September 9, 2007

"Very dull... a dreary record of typical family bickering, petty annoyances and adolescent emotions."

"Even if the work had come to light five years ago, when the subject was timely, I don’t see that there would have been a chance for it."

21 comments:

rhhardin said...

I read it and can report it was in fact dull.

ricpic said...

The fact that some of Knopf's rejects have become classics doesn't mean that they were particularly well written.
Try reading any of Kerouac today; or Baldwin's "Giovanni's Room:" barely bearable.

Theo Boehm said...

I didn't know Cedarford worked as a reviewer for Knopf all those years ago.

Yes, those Jews and their troubles are sooo dull.

Maxine Weiss said...

I just dedicated a post on my blog to Althouse.

I'm concerned about the forth-coming "Althouse Meet-up" and Althouse refusal to invite everyone on over to her living space.

What's she hiding?

Tim said...

Amazing. It would be interesting to see such notes from a contemporary newsroom from the editorial staff regarding which stories, with approved perspectives, were printed and which ones were not.

Unlike "Diary of Anne Frank," I think some (many?) of us would not be surprised at what made the cut, and what didn't.

rcocean said...

This stuff still goes on. Ann Coulter had a bestseller in 1998, "The Case Against Bill Clinton". She then wrote "Treason" and every publisher rejected it.

One publisher rejected it because the book "Didn't move the national debate forward".

She only got it published in 2002 -after years of trying -because an eccentric editor pushed the book. It was a best seller of course, all of them are.

Maxine Weiss said...

Everyone attending the meet-up:

Demand Althouse invite you to her place. You have a right to see where she lives and be invited in!

Insist she throw open the doors. Don't accept anything less!

Richard Lawrence Cohen said...

I believe the record holder for rejections by a classic book is Zen and the Art of Motorocycle Maintenance with 120+, according to a bio of Robert Pirsig at the American Society of Authors and Writers (http://amsaw.org/amsaw-ithappenedinhistory-090604-pirsig.html).

Maxine Weiss said...

Richard: Wouldn't you be insulted if somebody invites you to her city?, and then you traverse land and sea.... only to find out that you aren't good enough to be invited in to her private living quarters.

How insulting! ---To be kept at arm's length by forcing readers/commenters to gather at some "restaurant"....knowing full well what everyone really wants is to get a look at the Althouse private living space.

I wouldn't stand for it.

Palladian said...

Althouse, is it time to get a restraining order?

stepskipper said...

Yeah, talk about "petty annoyances and adolescent emotions".

Zeb Quinn said...

It can't help but make you wonder about those masterpieces out there that were never permitted to see the light of day, remaining forever rejected.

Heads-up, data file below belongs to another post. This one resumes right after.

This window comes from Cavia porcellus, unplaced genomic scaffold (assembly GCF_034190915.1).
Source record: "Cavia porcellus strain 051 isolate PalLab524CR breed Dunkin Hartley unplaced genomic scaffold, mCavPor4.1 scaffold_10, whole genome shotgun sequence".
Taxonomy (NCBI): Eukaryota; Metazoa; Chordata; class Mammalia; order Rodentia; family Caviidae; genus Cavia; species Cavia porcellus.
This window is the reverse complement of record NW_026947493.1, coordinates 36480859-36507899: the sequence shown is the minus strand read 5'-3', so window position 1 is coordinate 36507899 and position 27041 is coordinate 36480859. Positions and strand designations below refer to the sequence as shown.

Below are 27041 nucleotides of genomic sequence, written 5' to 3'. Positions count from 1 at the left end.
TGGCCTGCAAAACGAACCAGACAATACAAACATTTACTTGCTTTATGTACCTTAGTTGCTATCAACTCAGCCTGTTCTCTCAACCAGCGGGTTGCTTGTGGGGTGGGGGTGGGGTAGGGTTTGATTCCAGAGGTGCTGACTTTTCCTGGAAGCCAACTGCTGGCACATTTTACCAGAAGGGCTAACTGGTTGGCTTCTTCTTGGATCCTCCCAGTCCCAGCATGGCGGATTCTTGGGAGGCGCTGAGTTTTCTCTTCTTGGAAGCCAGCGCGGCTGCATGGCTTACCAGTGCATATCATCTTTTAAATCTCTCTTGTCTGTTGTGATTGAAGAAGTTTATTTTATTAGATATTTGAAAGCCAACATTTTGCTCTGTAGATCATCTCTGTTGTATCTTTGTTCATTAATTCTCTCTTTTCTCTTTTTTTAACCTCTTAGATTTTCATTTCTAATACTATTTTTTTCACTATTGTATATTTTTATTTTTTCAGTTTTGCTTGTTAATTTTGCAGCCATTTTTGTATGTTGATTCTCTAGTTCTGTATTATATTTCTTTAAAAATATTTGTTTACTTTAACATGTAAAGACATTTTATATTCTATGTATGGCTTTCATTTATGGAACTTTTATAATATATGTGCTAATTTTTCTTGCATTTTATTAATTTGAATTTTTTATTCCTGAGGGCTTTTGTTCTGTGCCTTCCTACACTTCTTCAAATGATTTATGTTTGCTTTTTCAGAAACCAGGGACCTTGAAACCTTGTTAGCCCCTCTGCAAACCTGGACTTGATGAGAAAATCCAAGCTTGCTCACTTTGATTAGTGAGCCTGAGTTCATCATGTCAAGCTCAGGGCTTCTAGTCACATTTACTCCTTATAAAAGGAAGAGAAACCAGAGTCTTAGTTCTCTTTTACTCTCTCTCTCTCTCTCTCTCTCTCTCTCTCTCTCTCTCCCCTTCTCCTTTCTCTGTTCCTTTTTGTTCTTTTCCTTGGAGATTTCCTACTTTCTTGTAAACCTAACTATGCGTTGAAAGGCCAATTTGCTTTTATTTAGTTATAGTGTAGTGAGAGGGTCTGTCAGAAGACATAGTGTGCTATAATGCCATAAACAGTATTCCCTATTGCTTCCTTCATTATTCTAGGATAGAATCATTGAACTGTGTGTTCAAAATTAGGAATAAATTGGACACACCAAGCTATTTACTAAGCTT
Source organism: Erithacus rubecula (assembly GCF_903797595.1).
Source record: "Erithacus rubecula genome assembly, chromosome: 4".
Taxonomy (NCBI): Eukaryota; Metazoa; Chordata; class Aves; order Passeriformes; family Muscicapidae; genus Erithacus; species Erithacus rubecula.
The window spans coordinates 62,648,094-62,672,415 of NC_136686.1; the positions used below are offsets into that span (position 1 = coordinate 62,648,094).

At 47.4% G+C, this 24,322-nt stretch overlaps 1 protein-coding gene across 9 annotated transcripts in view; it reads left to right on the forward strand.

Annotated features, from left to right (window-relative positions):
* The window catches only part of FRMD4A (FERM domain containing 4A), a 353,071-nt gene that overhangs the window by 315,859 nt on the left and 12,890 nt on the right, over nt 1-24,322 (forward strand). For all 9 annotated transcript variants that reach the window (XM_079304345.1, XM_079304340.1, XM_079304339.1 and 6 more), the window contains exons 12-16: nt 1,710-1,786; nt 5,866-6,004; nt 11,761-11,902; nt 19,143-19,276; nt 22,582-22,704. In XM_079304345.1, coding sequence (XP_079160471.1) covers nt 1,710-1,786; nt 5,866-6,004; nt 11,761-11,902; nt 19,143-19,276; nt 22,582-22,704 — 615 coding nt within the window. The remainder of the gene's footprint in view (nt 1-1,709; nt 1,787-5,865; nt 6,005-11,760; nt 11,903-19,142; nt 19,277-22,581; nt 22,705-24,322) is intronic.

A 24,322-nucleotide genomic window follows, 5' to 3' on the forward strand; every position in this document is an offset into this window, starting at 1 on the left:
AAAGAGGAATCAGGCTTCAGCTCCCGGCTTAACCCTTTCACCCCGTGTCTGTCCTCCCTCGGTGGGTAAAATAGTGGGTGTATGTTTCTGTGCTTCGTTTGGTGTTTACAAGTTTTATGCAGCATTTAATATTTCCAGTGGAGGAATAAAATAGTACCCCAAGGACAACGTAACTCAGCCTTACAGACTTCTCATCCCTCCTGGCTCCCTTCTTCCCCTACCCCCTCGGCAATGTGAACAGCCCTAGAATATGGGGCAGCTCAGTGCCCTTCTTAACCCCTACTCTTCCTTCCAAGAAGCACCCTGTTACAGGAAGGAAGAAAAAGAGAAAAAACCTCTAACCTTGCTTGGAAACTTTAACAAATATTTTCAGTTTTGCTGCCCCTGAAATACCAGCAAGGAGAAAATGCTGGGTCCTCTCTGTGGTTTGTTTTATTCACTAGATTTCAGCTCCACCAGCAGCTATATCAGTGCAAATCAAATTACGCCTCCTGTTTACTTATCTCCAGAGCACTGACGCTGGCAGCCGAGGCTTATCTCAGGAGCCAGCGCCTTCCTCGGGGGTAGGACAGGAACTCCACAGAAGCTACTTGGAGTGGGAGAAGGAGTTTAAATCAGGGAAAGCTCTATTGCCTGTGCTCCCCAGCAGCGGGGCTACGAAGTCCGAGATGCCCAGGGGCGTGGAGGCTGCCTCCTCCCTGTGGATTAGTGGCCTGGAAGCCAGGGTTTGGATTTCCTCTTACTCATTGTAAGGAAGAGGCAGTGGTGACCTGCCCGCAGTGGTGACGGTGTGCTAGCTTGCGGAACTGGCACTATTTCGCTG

Kirk said...

Maxine, how to put this tactfully: you're back to supremely boring. Especially in the context of a piece about publisher's rejection notices, perhaps you need to be reminded that a writer can hardly commit a greater sin?

Maxine Weiss said...

This absolutely relates.

The Publisher's rejections; and Althouse's refusal to allow readers/commenters into her home.

Banished to a restaurant by Althouse...and banished to the slush pile of classic books.

Not off-topic at all.

Kurt said...

I hope that Maxine gets that bee out of her bonnet before too long... I don't know what she's talking about, nor do I care.

As far as the article linked above, I think ricpic said it well enough. About 15 years ago there was a book that compiled famous rejections of various books from various publishers. The implied thesis of the book was that all those publishers were too dimwitted to recognize true genius when they saw it. Perhaps. But it may also be that the editor of a compilation of that sort is too dimwitted to recognize the weaknesses in some books that others have called classics or works of genius.

Peter Palladas said...

“His frenetic and scrambling prose perfectly express the feverish travels of the Beat Generation. But is that enough? I don’t think so.”

Well quite. As Truman Capote said of Kerouac "That's not writing, it's typing."

Neal Cassady's 'The First Third'. Read that, forget Kerouac.

Revenant said...

Kerouac's writing was basically crap, yeah -- but it sold well. The editors made a mistake, from a business perspective at least, when they rejected it.

Pogo said...

Revenant's right.
Publishers want to sell books. They aren't grading essays.

There are two questions for each submission, and they are not necessarily related issues:
1) Will people buy this?
2) Is this a good book?
Question 2) might get the nod for 1000 copies, and its merits known but to a highly literate few. Bragging rights. Status.

But Question 1) pays the light bill.

bill said...

Am I the only one who thinks Maxine is actually Althouse playing with the narrative?

lee david said...

Maxine, you are quite tiresome and have been for some time. Lay off, MacDuff.

Peter Palladas said...

Am I the only one who thinks Maxine is actually Althouse playing with the narrative?

...that would greatly concern me, as I was told that I am but a projection of Maxine's yearning to be an heiress in a Henry James novel.

So that's three characters in search of an author. Four more required for full set.